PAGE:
Fire season has gotten off to an intense beginning, with a record heat wave and a lightning storm setting off a multitude of fires statewide and across the Bay Area, spurring evacuations and an evacuation watch inside Milpitas…
The fire that’s most impacting Milpitas is called The SCU Lightning Complex, which is actually about 20 fires in one, burning across steep and bumpy terrain, much of which has never seen fires ever before. Low humidity and high temperatures are making the blaze difficult to contain. As of this writing, according to www.fire.ca.gov, containment is estimated to be only 5%, following a full day of active burning.
The unincorporated areas near The SCU Lightning Complex east of Ed Levin County Park, Felter Road, and Sierra Road were all subject to a swift evacuation order.
Meanwhile, until August 21, residents residing east of Piedmont Road, Evans Road, and North Park Victoria Drive — an area which includes Vista Ridge Drive, Country Club Drive, and Downing Road — are on an evacuation watch, and should be packed and ready to evacuate at a moment’s notice. This means having a set destination to evacuate to, as well as gathering 3 days’ worth of clothing, medicine, and food, along with any important paperwork and documents. It also means informing friends/loved ones of your evacuation destination.
Residents can sign up for text, email, and/or telephone updates about the fires and any evacuation measures at www.alertscc.com.
In an interview with The Milpitas Beat, Spring Valley Volunteer Fire Department Assistant Chief Larry Ciardella said, “The problem is, there’s so many fires going on, that there’s no resources available.” In other words, we can’t lean on the state since their water supply and manpower are stretched in so many different directions.
Asked about The SCU Lightning Complex being 5% contained, Ciardella said, “I think that’s too high.” In his judgment, per his ground-level view, the fire isn’t contained at all. “It’s running the ridge right now, and it’s all the way to Mount Hamilton Road, and it jumped that yesterday, and it’s gotten into Coe Park from what I understand.”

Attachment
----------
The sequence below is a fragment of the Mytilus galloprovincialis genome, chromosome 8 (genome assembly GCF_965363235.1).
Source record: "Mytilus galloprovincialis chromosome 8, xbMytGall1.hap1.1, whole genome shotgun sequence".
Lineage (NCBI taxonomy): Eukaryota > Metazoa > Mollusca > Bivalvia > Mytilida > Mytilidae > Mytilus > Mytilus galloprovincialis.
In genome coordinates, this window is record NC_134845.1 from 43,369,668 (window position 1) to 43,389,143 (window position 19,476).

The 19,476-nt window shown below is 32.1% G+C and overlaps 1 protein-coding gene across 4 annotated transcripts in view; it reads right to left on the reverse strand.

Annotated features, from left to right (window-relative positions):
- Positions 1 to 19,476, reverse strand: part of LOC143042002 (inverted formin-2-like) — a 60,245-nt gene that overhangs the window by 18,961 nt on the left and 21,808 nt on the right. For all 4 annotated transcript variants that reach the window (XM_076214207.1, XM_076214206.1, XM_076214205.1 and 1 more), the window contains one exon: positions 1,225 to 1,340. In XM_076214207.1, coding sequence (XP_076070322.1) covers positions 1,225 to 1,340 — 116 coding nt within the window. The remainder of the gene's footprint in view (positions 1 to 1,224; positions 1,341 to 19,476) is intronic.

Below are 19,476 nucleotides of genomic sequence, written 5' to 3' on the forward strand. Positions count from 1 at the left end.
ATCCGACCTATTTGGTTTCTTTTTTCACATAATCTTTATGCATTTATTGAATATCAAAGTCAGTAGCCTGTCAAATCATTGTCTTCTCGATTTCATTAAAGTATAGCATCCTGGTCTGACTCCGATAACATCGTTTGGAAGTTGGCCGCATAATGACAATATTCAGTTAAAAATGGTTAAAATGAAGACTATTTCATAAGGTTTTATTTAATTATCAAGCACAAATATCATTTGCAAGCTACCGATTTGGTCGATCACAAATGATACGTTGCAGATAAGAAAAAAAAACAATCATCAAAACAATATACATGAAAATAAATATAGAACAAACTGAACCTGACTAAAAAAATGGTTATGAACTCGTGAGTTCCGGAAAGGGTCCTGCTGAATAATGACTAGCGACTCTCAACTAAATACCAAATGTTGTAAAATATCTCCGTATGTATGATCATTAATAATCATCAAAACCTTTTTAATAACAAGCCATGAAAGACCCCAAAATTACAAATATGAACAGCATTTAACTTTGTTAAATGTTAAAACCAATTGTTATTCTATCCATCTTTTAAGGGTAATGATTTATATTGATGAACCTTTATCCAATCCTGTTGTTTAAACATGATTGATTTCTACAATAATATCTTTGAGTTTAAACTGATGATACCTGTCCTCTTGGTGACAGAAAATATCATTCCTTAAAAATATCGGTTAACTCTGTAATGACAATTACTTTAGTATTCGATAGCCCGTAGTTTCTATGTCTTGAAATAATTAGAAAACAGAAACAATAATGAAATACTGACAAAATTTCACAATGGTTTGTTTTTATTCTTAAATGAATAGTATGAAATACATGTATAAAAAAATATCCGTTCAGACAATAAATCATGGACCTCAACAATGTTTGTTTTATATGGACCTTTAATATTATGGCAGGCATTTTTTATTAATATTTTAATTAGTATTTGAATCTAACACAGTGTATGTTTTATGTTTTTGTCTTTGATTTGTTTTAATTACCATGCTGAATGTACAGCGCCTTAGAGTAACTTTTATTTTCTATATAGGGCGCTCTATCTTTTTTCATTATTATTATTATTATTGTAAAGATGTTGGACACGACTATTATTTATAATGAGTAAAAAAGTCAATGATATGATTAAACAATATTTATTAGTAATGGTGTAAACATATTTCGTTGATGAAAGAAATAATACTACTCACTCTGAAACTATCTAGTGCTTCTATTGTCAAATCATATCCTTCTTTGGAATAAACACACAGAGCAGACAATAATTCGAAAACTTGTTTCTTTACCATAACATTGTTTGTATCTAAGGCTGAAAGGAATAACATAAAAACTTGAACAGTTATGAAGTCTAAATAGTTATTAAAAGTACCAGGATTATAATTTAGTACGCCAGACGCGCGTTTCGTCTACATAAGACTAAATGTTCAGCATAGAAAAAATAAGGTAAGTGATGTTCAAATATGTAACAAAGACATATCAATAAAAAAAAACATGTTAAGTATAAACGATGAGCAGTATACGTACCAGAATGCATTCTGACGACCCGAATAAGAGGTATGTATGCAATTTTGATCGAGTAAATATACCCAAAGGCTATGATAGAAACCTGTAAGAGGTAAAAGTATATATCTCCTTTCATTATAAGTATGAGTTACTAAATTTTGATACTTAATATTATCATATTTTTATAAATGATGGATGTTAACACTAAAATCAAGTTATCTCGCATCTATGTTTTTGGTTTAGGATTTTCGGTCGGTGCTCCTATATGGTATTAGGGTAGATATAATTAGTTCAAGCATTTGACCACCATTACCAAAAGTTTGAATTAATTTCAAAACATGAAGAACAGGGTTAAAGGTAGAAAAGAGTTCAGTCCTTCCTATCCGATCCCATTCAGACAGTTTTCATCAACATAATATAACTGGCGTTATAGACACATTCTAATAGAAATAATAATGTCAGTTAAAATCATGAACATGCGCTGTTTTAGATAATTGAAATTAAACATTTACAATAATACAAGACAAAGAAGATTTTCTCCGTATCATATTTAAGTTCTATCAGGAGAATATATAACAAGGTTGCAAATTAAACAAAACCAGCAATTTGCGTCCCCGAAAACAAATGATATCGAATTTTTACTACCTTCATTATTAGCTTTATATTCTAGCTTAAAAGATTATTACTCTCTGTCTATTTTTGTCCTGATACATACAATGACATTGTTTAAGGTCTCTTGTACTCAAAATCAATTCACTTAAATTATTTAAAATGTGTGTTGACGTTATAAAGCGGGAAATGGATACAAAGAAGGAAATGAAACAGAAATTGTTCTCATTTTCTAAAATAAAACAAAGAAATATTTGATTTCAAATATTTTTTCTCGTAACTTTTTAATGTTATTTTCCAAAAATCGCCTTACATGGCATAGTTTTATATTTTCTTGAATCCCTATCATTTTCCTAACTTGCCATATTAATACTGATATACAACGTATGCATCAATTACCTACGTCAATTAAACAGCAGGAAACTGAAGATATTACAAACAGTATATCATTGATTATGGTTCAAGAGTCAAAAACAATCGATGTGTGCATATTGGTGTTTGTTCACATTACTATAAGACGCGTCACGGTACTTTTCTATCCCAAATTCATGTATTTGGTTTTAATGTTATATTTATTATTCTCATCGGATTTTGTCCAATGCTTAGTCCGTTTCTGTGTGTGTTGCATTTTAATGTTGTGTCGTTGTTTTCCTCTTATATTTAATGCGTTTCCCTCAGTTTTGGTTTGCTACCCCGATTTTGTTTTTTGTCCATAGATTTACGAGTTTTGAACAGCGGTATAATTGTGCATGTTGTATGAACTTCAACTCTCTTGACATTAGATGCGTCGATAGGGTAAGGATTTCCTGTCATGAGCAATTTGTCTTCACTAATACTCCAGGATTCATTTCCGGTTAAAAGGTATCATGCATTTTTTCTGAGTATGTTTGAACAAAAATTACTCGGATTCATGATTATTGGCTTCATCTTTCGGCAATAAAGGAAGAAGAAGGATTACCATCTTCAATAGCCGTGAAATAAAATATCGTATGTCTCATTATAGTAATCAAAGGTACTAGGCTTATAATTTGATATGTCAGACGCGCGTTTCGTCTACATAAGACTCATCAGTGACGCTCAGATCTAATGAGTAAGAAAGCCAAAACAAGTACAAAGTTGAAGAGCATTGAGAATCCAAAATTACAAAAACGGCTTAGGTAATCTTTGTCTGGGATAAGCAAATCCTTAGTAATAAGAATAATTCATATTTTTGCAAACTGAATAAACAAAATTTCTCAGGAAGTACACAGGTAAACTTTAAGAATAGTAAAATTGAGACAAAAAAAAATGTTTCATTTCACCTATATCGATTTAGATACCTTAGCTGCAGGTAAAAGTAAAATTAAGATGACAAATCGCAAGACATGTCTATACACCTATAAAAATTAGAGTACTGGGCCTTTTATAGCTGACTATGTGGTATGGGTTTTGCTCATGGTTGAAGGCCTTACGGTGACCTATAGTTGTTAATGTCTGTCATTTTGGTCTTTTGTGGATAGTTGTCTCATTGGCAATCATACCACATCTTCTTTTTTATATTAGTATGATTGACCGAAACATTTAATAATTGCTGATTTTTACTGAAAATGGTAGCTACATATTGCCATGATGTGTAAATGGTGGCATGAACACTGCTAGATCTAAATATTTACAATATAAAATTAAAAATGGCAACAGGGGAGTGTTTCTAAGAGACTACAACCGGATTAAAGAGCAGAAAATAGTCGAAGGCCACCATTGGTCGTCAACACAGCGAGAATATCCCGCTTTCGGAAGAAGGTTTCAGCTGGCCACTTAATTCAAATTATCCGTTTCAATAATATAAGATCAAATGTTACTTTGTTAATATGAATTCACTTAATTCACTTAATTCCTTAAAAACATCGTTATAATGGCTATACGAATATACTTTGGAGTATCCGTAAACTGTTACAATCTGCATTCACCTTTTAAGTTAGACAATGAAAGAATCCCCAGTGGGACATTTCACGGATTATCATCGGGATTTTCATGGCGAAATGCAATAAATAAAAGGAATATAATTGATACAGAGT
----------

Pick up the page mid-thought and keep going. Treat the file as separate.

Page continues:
A 52-year resident of Milpitas, Ciardella has seen and fought his share of fires. His prediction? “It’s probably gonna burn ‘til it burns itself out…I think it’s just gonna run its course.” In the meantime, firefighters have been building “backfires,” intentionally lit fires meant to absorb and control the natural fires so they’ll stop traveling unpredictably. Likewise, firefighters have been lining up bulldozers to pour dirt atop the grass, so as to lower the amount of greenery that can catch fire.
In regard to residents’ concerns about evacuating or losing their homes and property, Ciardella said, “It depends on the wind,” which keeps on changing. “If it heads west, that’s what they’re worried about.”
Sounding a relative note of optimism, he then added, “I’ve never seen any wind go towards town, so to speak. But you know — you never know, right?”
As of this writing, according to www.airnow.gov, Milpitas’ air quality is listed as Unhealthy For Sensitive Groups, meaning seniors, young children, or those with heart or lung disease should stay indoors and avoid exerting themselves if they have to move around outdoors.
Meanwhile, the face-covering rules implemented in Milpitas due to the COVID-19 pandemic remain in full effect.
Before Ciardella headed back out to fight the fires, The Beat asked him how this current fire event compares with the others he’s confronted. Without hesitation, he said, “This has gotta be number one.”